• Besides economic integration, these initiatives are also meant to showcase Chinese military might to the larger world and how it plans to use these sensitive corridors for its military mobilisation. 
  • The buildup of roads, highways, ports, tunnels and bridges over such a large unchartered terrain across all these countries will have a tacit approval from each one, who owns that particular stretch of land, air space or sea. One has to be thoughtful about an unseen future before falling into what could possibly be a trap.
Once all key players have undergone their own validation to become participants, these initiative led by the Chinese could augur well for the rising Asian century. 
  • The economic prosperity that the ancient Silk Route brought to the regions sitting on its path, could well be repeated in a much more impactful manner. 
  • The Indian government is progressive and looking to connect internally with initiatives such as Digital India, and it can marry gracefully with “Information Silk Route” where telecom connectivity between the countries through fiber, trunk line and under-sea cables is also a key component. This will expand the bandwidth capabilities for India significantly, without which offering eGovernance and delivering public services in an efficient manner will remain a pipe dream and a good marketing campaign.
Being a key participant to such a global infrastructural initiative would mean we will have excellent connectivity of various transport modes, and a great facilitator to Make In India initiative. Success for us depends on how we efficiently use these channels to find and grow new export markets for our products and enable efficient trade routes. 
The benefits to India while participating in a globally challenging project such as OBOR are immense.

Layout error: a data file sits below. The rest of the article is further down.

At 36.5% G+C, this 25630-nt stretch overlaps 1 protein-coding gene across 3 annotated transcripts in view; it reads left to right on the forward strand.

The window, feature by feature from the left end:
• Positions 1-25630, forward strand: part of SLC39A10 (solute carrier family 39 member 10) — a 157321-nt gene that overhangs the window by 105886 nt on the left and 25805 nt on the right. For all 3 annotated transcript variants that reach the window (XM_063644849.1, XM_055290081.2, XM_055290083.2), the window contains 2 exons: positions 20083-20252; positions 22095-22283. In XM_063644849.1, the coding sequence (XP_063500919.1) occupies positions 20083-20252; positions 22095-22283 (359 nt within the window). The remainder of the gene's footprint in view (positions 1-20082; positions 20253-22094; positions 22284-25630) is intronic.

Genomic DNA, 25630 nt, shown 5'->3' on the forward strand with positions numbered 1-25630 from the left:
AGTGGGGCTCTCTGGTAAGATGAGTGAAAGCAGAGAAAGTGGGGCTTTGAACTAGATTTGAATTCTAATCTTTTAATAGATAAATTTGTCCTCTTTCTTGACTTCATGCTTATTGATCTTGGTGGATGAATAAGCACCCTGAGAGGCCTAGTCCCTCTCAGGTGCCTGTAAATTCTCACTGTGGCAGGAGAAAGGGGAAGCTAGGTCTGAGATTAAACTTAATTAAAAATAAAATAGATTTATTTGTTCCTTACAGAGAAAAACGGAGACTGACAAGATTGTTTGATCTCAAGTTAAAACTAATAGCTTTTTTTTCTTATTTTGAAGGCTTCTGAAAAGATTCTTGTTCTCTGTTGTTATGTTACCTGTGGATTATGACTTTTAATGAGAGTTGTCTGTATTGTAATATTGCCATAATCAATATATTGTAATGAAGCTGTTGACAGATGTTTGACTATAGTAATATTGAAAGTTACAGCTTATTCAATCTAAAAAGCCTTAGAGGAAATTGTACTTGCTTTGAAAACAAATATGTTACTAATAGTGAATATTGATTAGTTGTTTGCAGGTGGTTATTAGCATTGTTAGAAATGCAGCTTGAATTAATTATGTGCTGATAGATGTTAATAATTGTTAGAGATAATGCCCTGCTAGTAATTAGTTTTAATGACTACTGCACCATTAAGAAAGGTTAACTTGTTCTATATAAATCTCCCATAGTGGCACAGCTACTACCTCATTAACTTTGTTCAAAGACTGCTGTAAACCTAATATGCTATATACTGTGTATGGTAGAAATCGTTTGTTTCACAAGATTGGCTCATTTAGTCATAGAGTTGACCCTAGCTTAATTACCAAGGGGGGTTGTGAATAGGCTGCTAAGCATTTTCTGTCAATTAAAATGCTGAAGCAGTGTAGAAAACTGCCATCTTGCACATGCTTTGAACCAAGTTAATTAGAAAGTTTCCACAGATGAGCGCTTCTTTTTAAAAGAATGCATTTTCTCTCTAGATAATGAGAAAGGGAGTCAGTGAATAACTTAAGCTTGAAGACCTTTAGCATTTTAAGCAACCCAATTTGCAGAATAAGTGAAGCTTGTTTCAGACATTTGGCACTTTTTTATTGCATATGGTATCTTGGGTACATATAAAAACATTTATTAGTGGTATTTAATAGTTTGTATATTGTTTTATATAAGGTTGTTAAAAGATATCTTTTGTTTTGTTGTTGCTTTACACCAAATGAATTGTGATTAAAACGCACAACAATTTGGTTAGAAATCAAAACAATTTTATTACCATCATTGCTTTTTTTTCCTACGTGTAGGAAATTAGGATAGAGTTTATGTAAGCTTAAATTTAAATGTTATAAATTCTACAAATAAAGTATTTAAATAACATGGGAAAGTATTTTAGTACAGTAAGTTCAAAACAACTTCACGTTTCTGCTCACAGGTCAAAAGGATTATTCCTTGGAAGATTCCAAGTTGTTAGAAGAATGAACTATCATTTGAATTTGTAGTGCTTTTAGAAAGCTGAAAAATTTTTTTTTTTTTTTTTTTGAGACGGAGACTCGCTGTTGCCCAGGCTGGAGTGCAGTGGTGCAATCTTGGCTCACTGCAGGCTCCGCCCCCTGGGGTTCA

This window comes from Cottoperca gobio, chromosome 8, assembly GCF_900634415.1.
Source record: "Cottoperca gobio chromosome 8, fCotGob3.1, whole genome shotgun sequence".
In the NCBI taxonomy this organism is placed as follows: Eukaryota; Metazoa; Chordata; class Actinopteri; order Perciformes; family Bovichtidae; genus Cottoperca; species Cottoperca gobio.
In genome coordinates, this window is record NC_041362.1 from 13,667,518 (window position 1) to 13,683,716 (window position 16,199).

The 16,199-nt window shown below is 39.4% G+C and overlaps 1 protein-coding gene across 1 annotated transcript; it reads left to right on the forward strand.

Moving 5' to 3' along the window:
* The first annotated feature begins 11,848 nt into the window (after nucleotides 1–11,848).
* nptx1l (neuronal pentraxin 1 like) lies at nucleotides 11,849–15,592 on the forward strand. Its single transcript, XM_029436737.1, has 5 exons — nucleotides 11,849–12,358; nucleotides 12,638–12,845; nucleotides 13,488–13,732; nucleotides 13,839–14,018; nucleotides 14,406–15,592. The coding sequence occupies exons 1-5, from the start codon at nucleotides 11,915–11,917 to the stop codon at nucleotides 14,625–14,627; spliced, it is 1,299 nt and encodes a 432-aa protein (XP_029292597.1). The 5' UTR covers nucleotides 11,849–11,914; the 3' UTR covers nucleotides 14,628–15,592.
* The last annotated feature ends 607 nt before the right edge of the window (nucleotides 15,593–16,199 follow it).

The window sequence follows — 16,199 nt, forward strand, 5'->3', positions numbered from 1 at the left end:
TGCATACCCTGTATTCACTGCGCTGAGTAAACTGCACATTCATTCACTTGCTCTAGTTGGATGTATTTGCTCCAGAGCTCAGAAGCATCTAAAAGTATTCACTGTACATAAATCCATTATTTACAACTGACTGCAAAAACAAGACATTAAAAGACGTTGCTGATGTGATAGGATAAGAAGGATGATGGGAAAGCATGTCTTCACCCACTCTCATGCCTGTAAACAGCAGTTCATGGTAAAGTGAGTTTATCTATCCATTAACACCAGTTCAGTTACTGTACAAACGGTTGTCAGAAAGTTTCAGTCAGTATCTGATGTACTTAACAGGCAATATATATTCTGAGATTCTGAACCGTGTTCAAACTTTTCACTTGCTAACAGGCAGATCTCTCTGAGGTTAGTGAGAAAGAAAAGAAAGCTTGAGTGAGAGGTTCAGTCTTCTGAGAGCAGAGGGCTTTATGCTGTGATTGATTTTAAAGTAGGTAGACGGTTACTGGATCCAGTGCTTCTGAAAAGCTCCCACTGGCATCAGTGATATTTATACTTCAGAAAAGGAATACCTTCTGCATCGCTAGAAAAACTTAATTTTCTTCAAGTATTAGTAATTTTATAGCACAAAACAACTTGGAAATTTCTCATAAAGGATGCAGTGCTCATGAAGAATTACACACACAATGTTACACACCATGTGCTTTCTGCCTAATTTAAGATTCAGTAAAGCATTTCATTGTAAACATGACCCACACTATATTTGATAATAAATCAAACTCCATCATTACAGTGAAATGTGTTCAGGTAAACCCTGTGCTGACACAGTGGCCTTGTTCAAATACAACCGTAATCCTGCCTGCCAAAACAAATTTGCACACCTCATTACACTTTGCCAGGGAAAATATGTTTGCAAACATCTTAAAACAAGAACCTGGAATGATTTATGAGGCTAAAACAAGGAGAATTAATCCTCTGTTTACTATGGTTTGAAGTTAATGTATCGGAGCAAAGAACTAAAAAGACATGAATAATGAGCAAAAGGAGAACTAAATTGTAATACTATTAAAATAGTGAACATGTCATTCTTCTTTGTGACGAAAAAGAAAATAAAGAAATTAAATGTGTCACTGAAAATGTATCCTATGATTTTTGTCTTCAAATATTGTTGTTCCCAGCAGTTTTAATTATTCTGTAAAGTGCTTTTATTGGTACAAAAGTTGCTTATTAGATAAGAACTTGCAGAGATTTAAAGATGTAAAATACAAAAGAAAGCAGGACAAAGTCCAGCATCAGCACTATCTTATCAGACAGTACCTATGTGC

• For one, the technical know-how they will bring back could be used to develop or iron out issues facing domestic infrastructure sector or for envisioning projects that we never had audacity to pursue before. 
  • An increased trust between the countries involved will not only increase opportunities for extended trade across their respective industries, but sharing the know-how, co-operating in research & development and improving mutual security through co-operation in areas such as customs, are just a beginning of immense possibilities.
  • That India needs greater connectivity with its neighbours is not in doubt. All recent governments in Delhi have identified it as a major national objective. If China has economic compulsions of its own in putting money in regional connectivity, it makes eminent sense for Delhi to work with Beijing. Collaborating with China on Silk Roads does not mean Delhi can’t work with Tokyo and Washington in promoting other trade and transport corridors across the Indo-Pacific. Above all, China’s “one belt, one road” proposals should encourage Delhi to imagine its own version of silk roads. 

Right NOW ?

New Delhi has chosen to stay out of the symphony for now.

India's Project Mausam 

  • ‘Mausam’ is a multi-disciplinary project that rekindles long-lost ties across nations of the Indian Ocean ‘world’ and forges new avenues of cooperation and exchange. 
  • The project, launched by India in partnership with Indian ocean states is a significant step in recording and celebrating this important phase of world history from the African, Arab and Asian-world perspectives.

  • The project links historic coastal sites of countries in East Africa, along the Persian Gulf, UAE, Qatar,Iran, Myanmar, and Vietnam since the earlier Harappan civilization days – more than 5,000 years ago, to the present.